The Idaho Senate approved legislation allowing the governor to declare a disaster emergency due to its wolf population. Supporters say it adds another way for the state to control its wolves, while opponents say wolves aren’t an emergency.
Sen. Monty Pearce, R-New Plymouth, said the emergency declaration could be an ace up Gov. Butch Otter’s sleeve as he works with federal officials on wolves. He also said a declaration could allow Otter to declare open season on wolves.
“He has most of this power already now,” Pearce said about the governor. “What we’re doing is giving him legislative support.”
An emergency declaration would empower the governor’s Office of Species Conservation to work to prevent danger caused by wolves, including killing wolves. An emergency could be triggered by having more than 100 wolves in the state, well below the current estimate of at least 705 wolves in Idaho.
The Senate held the only public hearing the legislation is likely to get, and proponents held a rally on the Capitol steps that drew approximately 40 people, including five House Republicans.
During the Senate hearing, Idaho County Commissioner Skip Brandt said the state should follow the county, which has already declared a disaster. “Idaho has to take action,” Brandt said. “We can’t wait any longer.”
At the rally, Ron Gillett of Stanley with the Idaho Anti-Wolf Coalition, called the wolves an animal of mass destruction. “The only way you can manage Canadian wolves in Idaho is to get rid of them.”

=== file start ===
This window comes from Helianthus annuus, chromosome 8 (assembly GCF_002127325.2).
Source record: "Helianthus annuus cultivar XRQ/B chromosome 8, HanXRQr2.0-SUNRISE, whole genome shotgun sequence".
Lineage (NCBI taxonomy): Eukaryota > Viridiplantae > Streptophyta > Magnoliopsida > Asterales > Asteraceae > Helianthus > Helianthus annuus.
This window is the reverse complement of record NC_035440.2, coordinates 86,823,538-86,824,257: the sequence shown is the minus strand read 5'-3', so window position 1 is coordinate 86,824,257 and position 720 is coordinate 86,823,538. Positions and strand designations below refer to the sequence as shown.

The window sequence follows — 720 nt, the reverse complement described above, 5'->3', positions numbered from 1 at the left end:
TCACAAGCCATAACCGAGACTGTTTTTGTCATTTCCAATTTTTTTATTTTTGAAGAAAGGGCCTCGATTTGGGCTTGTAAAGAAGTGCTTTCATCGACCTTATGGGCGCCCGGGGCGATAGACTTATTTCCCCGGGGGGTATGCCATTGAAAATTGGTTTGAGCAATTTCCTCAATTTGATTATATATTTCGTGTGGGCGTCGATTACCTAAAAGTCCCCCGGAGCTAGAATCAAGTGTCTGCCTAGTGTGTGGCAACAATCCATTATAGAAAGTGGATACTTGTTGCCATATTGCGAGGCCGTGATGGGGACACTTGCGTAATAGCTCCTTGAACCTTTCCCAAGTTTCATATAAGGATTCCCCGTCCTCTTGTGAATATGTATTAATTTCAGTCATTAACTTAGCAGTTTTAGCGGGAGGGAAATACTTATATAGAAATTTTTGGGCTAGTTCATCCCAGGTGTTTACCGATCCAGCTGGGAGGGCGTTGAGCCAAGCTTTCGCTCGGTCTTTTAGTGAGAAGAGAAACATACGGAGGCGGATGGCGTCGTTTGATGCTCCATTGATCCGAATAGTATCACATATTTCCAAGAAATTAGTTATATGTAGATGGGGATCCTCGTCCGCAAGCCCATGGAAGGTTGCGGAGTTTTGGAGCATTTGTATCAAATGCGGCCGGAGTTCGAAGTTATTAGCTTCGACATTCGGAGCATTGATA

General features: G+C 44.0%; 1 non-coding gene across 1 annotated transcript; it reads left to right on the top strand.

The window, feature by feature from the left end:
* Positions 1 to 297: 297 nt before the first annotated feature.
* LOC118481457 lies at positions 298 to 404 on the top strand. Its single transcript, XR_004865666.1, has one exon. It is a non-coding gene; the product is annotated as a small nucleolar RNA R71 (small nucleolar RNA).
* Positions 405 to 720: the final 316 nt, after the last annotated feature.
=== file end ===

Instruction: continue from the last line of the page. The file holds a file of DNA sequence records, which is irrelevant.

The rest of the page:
Karen Calisterio from Benewah County said she was recently trapped by four wolves in her driveway. “Until something is done about these wolves, I’m a prisoner in my own home,” she said. Calisterio said that she relives the event in her nightmares and that she hears wolves outside her house several nights a week.
The Senate panel heard from critics of the legislation. “There is no wolf emergency right now,” said Suzanne Stone with Defenders of Wildlife. Stone said there’s no reported incidents of people being injured, and that other animals, including black bears, coyotes, mountain lions, dogs, and cattle have been more dangerous than wolves. She said the opposition to wolves is due to misinformation, which starts with childhood fairy tales.
Stone said the facts stated in the legislation, including that wolves are threatening Idaho’s businesses and citizens and that they’ve made walking, berry picking and other activities less safe, aren’t true. She also said the legislation won’t burnish Idaho’s image.
“It certainly sends a bad message around the world that Idaho can’t be trusted and people put more faith in Little Red Riding Hood than science,” Stone told IdahoReporter.com.
The plan passed the Senate Resources and Environment Committee on a 7-2 vote, with Democrats in opposition. Sen. Elliot Werk, D-Boise, said the disaster declaration could set back Idaho’s efforts to regain state management of wolves.
Werk also said part of the legislation allowing the Legislature to rescind the wolf emergency is unconstitutional. “We can’t tell the governor what to do,” Werk said. He offered an opinion from the attorney general’s office saying it could violate the doctrine of separation of powers between the legislative and executive branches. That opinion said it could be unconstitutional for the Legislature to void a disaster declaration without giving the governor a chance to veto the action.
Rep. Phil Hart, R-Athol, who supports the plan, says that part of the legislation is lifted from state laws currently on the books. Sen. Steve Bair, R-Blackfoot, said the existing law has yet to be challenged in court.
The Senate approved the plan on a 27-8 vote. Two Republican senators, Curt McKenzie of Nampa and Joe Stegner of Lewiston, opposed the plan because it could give the governor too much power. “I think this is a worthy goal we’re trying to achieve, but I don’t know if this is the right way to do it,” McKenzie said.
The legislation now heads to the governor’s desk for his consideration.
Note: IdahoReporter.com is published by the Idaho Freedom Foundation, which helped write the legislation.